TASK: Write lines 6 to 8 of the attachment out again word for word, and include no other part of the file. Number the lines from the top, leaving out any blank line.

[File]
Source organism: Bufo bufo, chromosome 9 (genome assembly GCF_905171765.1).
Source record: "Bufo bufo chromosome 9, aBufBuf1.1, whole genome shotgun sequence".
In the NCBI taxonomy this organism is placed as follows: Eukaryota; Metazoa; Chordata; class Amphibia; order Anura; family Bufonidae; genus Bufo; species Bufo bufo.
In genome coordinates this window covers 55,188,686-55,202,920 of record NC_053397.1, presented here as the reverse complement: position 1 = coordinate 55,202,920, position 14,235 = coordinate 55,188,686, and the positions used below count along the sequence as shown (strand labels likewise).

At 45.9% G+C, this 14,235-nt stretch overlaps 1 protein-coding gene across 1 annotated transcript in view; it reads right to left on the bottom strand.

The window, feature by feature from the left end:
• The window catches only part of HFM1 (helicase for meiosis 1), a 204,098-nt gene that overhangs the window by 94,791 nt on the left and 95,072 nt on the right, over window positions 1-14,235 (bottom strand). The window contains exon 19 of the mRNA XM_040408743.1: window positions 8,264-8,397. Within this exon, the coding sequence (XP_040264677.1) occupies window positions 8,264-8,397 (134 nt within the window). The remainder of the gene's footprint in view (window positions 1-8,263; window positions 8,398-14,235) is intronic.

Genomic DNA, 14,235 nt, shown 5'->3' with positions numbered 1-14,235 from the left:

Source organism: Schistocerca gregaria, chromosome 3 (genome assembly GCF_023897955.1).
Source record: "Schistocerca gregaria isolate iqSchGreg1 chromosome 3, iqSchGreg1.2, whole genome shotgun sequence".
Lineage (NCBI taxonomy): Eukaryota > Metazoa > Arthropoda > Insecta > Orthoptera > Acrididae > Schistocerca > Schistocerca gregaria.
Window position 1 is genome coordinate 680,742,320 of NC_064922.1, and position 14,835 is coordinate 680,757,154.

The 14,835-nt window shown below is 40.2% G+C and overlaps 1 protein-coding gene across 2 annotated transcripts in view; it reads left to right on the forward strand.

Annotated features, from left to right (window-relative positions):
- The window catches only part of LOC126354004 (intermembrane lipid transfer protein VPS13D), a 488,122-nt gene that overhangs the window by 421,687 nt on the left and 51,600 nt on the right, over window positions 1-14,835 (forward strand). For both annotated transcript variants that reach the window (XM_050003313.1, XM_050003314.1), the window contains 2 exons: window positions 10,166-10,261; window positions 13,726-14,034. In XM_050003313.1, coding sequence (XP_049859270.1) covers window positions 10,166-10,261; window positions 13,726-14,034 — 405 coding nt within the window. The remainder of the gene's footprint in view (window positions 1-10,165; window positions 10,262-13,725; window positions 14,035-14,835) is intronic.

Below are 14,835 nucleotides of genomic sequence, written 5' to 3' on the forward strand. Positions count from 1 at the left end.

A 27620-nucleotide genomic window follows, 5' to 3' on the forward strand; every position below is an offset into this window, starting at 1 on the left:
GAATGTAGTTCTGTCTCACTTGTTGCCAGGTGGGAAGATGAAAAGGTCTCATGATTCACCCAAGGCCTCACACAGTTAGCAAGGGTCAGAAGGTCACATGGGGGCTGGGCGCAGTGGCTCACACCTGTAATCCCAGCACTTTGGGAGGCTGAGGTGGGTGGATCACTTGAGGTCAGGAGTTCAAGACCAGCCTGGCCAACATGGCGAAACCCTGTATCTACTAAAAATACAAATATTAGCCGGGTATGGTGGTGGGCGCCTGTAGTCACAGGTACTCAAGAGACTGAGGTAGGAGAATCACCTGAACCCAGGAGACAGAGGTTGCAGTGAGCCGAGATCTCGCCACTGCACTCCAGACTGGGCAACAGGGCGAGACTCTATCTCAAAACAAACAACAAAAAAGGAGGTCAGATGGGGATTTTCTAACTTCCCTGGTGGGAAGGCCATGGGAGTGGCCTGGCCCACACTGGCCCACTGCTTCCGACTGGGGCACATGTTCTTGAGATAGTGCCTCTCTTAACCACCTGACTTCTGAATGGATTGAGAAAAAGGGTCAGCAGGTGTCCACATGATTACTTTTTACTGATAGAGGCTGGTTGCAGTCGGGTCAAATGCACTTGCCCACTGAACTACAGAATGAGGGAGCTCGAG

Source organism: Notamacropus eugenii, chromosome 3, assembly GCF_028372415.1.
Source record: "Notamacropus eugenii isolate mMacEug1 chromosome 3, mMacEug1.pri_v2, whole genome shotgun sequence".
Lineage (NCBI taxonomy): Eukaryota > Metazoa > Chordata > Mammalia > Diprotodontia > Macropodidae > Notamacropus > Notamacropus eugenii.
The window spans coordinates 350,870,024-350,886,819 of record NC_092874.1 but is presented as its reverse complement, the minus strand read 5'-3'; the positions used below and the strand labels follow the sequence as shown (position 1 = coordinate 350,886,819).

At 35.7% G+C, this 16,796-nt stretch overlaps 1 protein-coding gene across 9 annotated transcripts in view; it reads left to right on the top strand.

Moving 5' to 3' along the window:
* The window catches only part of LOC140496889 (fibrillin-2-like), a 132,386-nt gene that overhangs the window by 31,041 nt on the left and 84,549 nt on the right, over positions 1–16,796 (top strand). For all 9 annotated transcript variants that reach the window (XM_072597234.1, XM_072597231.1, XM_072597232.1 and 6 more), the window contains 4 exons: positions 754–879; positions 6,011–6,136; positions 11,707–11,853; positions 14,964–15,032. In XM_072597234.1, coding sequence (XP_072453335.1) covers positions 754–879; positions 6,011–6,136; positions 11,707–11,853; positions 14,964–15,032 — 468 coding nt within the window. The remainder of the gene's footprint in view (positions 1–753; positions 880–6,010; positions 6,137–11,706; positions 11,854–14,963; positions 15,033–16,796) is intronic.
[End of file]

The window, feature by feature from the left end:
• The window catches only part of HFM1 (helicase for meiosis 1), a 204,098-nt gene that overhangs the window by 94,791 nt on the left and 95,072 nt on the right, over window positions 1-14,235 (bottom strand). The window contains exon 19 of the mRNA XM_040408743.1: window positions 8,264-8,397. Within this exon, the coding sequence (XP_040264677.1) occupies window positions 8,264-8,397 (134 nt within the window). The remainder of the gene's footprint in view (window positions 1-8,263; window positions 8,398-14,235) is intronic.

Genomic DNA, 14,235 nt, shown 5'->3' with positions numbered 1-14,235 from the left: